These meetings, and the eventual sale of Conestoga View, would play a role in killing the political careers of Shaub and Shellenberger; in fact, they would contribute to the political demise of the entire next board of commissioners.
In order to build something like a convention center, which was then estimated to cost $55 million, the money must be borrowed. Not many people pay attention to the world of municipal bond finance, yet this is the mechanism used to finance many of the capital projects built in the United States.
A government entity, in this case the LCCCA, must therefore “float” or “issue” or offer the bonds for sale. A bank usually buys the bond issue, and re-markets the bond to investors. (The interest on the bond may also be tax exempt.)
In order to maximize the amount and get lower interest rates for what is essentially a loan, bond payments are often guaranteed by some level of the government. The interest rates are lower because of the government’s usually good credit rating. (Lancaster County had a desirable “AAA” credit rating.)
The possibility that the LCCCA might ask the county to guarantee a bond issue was initially raised in the spring of 2003 by a city businessman named Chris Kunzler, III.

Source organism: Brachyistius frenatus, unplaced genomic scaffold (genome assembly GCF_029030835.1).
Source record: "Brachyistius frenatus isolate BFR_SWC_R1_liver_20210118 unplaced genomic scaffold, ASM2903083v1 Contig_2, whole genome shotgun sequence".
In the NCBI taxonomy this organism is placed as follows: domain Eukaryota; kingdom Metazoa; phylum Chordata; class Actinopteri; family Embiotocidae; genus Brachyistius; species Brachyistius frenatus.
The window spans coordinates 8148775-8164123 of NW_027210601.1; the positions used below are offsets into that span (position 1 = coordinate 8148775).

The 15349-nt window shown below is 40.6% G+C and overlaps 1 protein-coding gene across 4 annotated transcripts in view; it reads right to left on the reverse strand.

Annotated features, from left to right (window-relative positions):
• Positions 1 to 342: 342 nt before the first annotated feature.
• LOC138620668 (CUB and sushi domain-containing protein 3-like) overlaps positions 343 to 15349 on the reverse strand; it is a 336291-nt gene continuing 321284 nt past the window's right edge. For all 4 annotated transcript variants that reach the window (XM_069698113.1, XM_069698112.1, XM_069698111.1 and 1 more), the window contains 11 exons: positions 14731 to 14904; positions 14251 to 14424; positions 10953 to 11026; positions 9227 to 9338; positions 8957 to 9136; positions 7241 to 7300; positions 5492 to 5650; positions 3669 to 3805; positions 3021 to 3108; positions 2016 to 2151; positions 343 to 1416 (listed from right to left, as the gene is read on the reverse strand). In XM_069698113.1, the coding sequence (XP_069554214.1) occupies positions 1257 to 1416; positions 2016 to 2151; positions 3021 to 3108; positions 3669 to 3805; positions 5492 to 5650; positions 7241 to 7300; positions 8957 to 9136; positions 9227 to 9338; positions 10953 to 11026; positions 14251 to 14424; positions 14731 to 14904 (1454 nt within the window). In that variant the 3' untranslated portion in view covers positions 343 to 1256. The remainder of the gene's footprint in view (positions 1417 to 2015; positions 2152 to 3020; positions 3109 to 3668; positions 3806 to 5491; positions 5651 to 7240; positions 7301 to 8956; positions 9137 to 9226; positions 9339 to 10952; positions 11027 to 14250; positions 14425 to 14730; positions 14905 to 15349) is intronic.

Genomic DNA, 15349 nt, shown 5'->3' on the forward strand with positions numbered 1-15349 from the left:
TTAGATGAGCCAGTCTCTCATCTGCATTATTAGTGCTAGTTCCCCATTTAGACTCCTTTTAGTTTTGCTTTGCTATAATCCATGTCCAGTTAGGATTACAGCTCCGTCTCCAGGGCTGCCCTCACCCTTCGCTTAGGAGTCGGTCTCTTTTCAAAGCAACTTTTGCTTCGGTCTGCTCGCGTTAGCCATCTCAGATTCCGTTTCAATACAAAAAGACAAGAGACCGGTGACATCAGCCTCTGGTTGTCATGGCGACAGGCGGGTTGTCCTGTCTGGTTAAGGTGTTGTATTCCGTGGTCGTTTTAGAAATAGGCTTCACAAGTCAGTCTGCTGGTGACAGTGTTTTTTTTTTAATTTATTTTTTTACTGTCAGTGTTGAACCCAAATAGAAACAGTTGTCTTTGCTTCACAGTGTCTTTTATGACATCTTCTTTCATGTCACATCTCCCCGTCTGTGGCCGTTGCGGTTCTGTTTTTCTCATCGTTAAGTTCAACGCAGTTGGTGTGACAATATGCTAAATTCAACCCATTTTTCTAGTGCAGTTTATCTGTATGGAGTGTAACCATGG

Kunzler, the CEO of a large, Lancaster city-based hot dog and deli-meat business, Kunzler & Co., was smart, ‘didn’t have a dog in the race,’ and he was not a hotelier.
In an April 20th published Letter to the Editor of the Sunday News, Kunzler publicly raised the issue that a government guaranteed bond would be necessary to finance the convention center:
“The convention center alone is expected to cost $55 million, with $15 million supposedly coming from the state. The hotel tax is generating approximately $3 million a year. This $3 million in tax revenue will not come close to servicing the debt on a $40-million bond issue. Let’s not forget the ongoing operating losses of the convention center and the money being spent to promote it. Who will guarantee this bond? And when the project fails, where will the funding come from then? Taxes? Who will be responsible for the losses—the community, with additional taxes?”
Jim Clymer’s explanation for entering the race—that no other candidate was addressing the convention center issue—was not entirely accurate. While he was the only person in the race who rejected all aspects of the convention center, in the spring of 2003 and before the May primary, one other candidate was on the record critical of increased government involvement in the project.
Democrat candidate Molly Henderson was the first in the race to address and oppose the idea of county backing of a bond. She said that although she favored the center, it should be “self-supporting” and not reliant on government backing.